Former president Jacob Zuma has distanced himself from the SA Revenue Service’s (Sars) urgent court bid to prevent Public Protector Busisiwe Mkhwebane from accessing his tax information.
Taking to social media platform Twitter on Tuesday, Zuma said: “I hear that my Sars records are being contested in court by [commissioner Edward] Kieswetter. No one has consulted me about this matter. Furthermore, I have been informed that the office requesting these records is the office of the Public Protector Advocate Busisiwe Mkhwebane.”
“I need to clarify that I have never refused the office of the Public Protector access to investigate my affairs. This country knows very well that the former Public Protector Thuli Madonsela investigated me on a number of occasions and made findings against me,” said Zuma.
The former president went on to say that Sars should avail the records and allow Mkhwebane to do her job without any obstructions.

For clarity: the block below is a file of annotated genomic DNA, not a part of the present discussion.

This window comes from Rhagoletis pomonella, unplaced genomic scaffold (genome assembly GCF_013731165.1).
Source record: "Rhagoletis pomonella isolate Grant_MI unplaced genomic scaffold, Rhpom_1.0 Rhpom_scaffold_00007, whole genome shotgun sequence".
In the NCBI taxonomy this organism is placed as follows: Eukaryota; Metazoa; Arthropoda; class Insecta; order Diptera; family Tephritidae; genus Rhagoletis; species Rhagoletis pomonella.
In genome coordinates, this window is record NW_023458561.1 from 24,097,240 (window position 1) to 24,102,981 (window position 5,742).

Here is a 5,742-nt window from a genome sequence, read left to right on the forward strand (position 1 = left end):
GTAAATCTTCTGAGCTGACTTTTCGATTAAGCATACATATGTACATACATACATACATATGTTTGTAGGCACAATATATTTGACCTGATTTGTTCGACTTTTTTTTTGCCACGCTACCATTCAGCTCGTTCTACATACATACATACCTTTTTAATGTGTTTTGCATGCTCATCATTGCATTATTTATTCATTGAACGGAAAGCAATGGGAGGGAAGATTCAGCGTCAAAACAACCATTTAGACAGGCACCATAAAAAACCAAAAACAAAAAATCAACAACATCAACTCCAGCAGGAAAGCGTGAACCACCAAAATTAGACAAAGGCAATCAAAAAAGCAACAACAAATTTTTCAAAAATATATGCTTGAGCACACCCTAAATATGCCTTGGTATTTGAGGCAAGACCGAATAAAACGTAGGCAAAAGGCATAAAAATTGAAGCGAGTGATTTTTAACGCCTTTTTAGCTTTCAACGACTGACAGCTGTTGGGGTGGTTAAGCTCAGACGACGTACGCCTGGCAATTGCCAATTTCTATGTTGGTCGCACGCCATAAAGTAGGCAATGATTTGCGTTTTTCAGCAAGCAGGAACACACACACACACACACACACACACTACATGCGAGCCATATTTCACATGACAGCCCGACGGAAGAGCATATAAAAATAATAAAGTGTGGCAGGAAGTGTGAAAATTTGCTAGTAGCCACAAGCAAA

I hear that my SARS records are being contested in court by Kieswetter. No one has consulted me about this matter. Furthermore, I have been informed that the office requesting these records is the office of the @PublicProtector (PP) @AdvBMkhwebane
— Jacob G Zuma (@PresJGZuma) November 12, 2019
“It must be known that I have nothing to hide. If the Public Protector wants to see my Sars records she is free to do so. We should not make the job of the Public Protector difficult. If she wants my records, she must have them,” he said.
This comes after Mkhwebane issued a subpoena in October to obtain Zuma’s taxpayer information following her investigation into a 2017 complaint from the DA that Zuma allegedly received undeclared money from a security company during (at least) the first four months of his presidency.
This was challenged by Kieswetter on Monday in an urgent court bid to prevent her from getting hold of the information.
Sars now wants an urgent stay against the implementation of the subpoena granted to Mkhwebane in October and is asking the high court to rule that it can withhold taxpayer information from the Public Protector, and that her office’s subpoena powers do not extend to taxpayer information.
The revenue service also wants Mkhwebane to pay 15% of the legal costs in the case.